The porcupine – the pincushion of the woods. What a great animal! I think it shows the creativity and sense of humor of God. The porcupine is a rodent but like no other rodent in the world – you will never mix it up with a beaver, a muskrat, or a ground hog. The most recognizable and remarkable feature of the porcupine is its quills. A porcupine may have as many as 30,000 quills (a lot to stick you with, my dear). The quills solid at the tip and base are hollow for most of the shaft. The porcupine has quills on all parts of its body, except for its stomach. The longest quills are on its rump; the shortest are on its face.
The porcupine doesn’t receive many hugs but really only uses its quills for self-defense. Despite the stereotypes of the cartoons, the porcupine cannot shoot its quills. Fortunately, the porcupine is not an aggressive animal and it will only attack if it is threatened. But, if the porcupine hits an animal or a thru-hiker with its quills, the quills become embedded in the flesh. Body heat, unfortunately, makes the barbs expand and they become even more deeply embedded in the victim’s skin with an increase in discomfort (another reason to keep your cool as a trail hiker).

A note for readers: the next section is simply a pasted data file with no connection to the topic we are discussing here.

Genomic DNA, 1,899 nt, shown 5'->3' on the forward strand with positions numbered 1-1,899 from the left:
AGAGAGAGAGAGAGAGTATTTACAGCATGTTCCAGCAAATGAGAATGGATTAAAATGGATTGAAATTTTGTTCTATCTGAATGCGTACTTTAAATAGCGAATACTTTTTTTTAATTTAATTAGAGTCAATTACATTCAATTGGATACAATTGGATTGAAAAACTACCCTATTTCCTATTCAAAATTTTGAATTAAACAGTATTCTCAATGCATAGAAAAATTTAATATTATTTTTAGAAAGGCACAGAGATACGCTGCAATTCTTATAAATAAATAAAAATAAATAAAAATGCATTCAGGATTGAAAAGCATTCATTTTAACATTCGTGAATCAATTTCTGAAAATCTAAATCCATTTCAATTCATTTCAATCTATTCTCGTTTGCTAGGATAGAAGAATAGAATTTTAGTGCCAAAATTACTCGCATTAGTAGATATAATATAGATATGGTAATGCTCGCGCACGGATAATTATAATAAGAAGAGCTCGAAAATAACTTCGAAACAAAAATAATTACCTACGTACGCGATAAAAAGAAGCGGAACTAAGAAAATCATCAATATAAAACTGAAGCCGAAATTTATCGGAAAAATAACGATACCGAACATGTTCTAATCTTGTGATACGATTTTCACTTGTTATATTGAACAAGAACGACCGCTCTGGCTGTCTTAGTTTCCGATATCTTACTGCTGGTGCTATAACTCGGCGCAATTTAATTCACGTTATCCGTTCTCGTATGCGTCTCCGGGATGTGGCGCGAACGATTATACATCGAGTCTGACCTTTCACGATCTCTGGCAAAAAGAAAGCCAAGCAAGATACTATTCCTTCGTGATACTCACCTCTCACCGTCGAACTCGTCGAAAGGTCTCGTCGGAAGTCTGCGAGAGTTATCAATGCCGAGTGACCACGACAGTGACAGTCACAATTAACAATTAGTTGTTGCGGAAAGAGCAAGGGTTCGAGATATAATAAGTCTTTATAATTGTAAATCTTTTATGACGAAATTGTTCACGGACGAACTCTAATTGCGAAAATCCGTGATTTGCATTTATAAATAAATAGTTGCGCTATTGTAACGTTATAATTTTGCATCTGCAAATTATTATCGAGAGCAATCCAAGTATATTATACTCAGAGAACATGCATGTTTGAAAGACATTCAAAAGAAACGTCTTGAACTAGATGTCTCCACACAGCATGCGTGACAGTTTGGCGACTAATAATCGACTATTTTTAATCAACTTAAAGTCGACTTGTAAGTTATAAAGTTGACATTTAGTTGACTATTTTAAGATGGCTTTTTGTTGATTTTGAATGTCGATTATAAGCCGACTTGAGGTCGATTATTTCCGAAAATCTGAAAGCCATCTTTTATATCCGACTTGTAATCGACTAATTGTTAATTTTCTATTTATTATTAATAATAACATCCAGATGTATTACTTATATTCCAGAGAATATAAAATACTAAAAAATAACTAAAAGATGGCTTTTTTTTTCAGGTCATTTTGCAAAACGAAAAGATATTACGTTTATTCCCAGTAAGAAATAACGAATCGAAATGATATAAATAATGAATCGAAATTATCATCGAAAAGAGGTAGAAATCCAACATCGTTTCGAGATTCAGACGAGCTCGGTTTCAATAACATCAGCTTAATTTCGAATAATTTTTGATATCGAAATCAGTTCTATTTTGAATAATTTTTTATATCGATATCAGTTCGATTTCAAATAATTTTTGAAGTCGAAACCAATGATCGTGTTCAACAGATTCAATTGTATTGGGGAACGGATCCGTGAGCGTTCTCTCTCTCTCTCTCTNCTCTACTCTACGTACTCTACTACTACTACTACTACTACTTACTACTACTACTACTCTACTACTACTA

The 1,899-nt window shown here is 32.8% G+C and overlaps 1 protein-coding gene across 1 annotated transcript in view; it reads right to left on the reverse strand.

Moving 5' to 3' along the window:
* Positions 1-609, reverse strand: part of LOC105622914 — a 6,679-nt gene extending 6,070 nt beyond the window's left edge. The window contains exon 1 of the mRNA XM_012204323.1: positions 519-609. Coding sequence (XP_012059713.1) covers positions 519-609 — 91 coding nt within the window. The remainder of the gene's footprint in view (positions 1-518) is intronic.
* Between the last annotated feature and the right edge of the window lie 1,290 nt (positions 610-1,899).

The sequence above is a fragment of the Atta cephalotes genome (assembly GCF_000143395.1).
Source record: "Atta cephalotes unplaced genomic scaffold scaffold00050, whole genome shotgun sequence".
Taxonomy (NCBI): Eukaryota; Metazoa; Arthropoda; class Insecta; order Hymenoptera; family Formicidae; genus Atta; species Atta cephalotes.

The good-natured porcupine can be found on the Appalachian Trail in Pennsylvania, New York and New England. It is primarily a salad lover as it dines on leaves, twigs and green plants like skunk cabbage and clover. It often climbs trees to find food and, in the winter, it may eat bark. The porcupine is mostly nocturnal, but will sometimes forage for food during the daylight hours.
Bad news: when the baby porcupine is born it has its quills (this could give “labor” a whole new meaning). Good news: the quills are soft. They harden about an hour after birth. The baby will start to forage for food after only a couple of days and will stay with its mom for about six months.
Home sweet home for the porcupine is usually in caves, decaying logs, or hollow trees. They don’t hibernate, but they tend to be homebodies during bad weather. I would not have guessed this, but these rodents are good swimmers – who would have guessed – the hollow quills help keep the animal afloat. They are also excellent tree-climbers and, in fact, they spend much of their time in trees – talented little critters.
The porcupine possesses a wide variety of calls and expresses itself with several distinct sounds including moans, grunts, coughs, wails, whines, shrieks and tooth clicking. Camping next to a dysfunctional family of porcupines could result in a sleepless night – particularly the shrieks and tooth clicking! Although this would be better than trying to snuggle up with one on a cold evening.